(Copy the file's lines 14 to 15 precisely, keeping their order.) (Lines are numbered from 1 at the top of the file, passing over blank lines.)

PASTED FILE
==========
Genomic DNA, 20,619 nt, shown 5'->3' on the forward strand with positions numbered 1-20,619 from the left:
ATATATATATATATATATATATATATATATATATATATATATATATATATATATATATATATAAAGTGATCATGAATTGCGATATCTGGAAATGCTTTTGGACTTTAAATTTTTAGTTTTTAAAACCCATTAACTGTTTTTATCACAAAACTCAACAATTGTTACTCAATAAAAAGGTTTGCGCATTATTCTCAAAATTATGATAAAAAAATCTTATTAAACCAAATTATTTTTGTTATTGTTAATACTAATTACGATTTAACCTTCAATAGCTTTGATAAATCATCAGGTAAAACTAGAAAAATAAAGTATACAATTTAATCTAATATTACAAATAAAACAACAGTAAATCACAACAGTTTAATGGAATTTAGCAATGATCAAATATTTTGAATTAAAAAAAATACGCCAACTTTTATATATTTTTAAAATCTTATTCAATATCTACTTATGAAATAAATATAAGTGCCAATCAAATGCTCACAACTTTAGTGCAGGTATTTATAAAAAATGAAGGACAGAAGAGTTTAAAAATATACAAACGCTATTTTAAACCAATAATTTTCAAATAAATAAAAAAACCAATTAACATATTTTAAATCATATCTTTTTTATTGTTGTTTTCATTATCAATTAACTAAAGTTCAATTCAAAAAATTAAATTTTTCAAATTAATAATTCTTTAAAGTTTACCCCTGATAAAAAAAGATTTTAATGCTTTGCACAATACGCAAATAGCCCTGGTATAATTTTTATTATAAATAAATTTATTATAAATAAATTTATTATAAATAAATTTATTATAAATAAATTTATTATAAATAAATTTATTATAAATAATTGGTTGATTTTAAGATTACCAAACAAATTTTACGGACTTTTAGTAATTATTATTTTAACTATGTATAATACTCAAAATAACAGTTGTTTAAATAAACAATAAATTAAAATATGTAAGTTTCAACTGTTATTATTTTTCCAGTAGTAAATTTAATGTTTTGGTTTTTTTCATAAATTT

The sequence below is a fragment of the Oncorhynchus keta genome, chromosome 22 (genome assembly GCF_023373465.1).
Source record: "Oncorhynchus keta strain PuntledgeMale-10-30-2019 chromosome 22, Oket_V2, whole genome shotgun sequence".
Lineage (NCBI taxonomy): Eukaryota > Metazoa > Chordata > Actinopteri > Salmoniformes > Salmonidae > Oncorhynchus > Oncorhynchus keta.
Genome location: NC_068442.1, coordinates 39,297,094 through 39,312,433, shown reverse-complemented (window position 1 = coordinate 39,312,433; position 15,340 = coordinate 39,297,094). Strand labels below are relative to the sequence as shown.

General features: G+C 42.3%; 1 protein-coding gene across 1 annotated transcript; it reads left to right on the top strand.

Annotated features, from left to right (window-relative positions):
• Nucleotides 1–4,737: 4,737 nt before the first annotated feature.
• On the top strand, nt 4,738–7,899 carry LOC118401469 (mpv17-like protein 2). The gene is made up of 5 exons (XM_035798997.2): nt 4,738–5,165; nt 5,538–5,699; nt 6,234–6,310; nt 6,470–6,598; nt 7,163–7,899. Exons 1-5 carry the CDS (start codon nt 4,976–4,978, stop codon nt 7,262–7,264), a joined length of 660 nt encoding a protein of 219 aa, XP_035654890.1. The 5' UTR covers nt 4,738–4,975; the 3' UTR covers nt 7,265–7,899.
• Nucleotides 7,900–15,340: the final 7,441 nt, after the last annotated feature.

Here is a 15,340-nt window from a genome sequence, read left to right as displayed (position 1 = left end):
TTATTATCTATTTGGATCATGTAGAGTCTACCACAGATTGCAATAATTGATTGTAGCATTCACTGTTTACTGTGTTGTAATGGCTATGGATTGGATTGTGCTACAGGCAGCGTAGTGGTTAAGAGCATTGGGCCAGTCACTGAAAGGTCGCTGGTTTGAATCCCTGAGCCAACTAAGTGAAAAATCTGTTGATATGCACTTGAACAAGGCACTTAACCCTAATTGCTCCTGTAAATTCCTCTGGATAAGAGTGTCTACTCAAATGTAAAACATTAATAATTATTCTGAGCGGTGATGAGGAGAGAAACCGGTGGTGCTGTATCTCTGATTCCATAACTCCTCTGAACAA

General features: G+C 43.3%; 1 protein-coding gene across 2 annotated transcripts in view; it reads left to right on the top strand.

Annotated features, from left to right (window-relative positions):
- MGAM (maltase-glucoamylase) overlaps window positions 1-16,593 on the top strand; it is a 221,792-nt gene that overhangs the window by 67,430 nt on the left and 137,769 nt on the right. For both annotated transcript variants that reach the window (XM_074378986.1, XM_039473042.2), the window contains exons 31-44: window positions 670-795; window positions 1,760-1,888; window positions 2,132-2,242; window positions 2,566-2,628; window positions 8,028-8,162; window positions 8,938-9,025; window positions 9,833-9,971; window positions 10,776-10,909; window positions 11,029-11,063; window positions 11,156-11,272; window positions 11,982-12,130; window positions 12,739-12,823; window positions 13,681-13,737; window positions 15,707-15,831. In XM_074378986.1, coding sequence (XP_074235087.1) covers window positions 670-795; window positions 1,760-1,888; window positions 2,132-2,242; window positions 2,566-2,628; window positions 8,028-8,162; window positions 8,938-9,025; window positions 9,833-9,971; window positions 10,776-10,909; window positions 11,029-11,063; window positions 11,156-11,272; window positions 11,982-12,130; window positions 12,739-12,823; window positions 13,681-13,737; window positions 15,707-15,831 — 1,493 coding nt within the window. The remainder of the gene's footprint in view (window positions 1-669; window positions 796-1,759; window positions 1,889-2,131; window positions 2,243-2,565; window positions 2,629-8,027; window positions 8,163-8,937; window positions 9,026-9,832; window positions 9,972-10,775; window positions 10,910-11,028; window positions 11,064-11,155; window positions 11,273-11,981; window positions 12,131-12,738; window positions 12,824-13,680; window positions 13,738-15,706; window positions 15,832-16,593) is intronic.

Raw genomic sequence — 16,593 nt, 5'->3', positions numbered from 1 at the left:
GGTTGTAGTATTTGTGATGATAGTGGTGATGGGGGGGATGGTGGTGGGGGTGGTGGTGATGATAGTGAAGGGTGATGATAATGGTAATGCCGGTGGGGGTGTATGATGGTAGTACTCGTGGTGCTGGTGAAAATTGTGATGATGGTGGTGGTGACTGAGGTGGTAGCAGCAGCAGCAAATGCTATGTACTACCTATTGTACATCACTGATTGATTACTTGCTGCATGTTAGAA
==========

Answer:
General features: G+C 43.3%; 1 protein-coding gene across 2 annotated transcripts in view; it reads left to right on the top strand.

Annotated features, from left to right (window-relative positions):